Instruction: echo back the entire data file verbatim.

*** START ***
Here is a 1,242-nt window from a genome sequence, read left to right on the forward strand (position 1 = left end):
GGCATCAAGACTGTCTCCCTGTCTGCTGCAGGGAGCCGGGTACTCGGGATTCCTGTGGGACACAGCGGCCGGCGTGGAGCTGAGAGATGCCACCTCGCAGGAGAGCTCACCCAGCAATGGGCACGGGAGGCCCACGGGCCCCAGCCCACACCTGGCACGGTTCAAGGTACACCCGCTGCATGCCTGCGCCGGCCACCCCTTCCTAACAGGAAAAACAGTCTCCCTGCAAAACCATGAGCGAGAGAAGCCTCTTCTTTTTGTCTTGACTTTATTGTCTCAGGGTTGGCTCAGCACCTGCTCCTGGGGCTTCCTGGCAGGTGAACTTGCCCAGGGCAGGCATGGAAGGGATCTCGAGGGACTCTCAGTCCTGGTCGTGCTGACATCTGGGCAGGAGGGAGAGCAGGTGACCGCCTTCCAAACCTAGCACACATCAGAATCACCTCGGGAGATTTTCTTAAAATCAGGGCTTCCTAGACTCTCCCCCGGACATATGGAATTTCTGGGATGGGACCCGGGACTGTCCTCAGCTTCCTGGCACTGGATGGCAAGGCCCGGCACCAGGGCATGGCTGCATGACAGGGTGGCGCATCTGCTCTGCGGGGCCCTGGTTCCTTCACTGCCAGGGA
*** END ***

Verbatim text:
Here is a 1,242-nt window from a genome sequence, read left to right on the forward strand (position 1 = left end):
GGCATCAAGACTGTCTCCCTGTCTGCTGCAGGGAGCCGGGTACTCGGGATTCCTGTGGGACACAGCGGCCGGCGTGGAGCTGAGAGATGCCACCTCGCAGGAGAGCTCACCCAGCAATGGGCACGGGAGGCCCACGGGCCCCAGCCCACACCTGGCACGGTTCAAGGTACACCCGCTGCATGCCTGCGCCGGCCACCCCTTCCTAACAGGAAAAACAGTCTCCCTGCAAAACCATGAGCGAGAGAAGCCTCTTCTTTTTGTCTTGACTTTATTGTCTCAGGGTTGGCTCAGCACCTGCTCCTGGGGCTTCCTGGCAGGTGAACTTGCCCAGGGCAGGCATGGAAGGGATCTCGAGGGACTCTCAGTCCTGGTCGTGCTGACATCTGGGCAGGAGGGAGAGCAGGTGACCGCCTTCCAAACCTAGCACACATCAGAATCACCTCGGGAGATTTTCTTAAAATCAGGGCTTCCTAGACTCTCCCCCGGACATATGGAATTTCTGGGATGGGACCCGGGACTGTCCTCAGCTTCCTGGCACTGGATGGCAAGGCCCGGCACCAGGGCATGGCTGCATGACAGGGTGGCGCATCTGCTCTGCGGGGCCCTGGTTCCTTCACTGCCAGGGA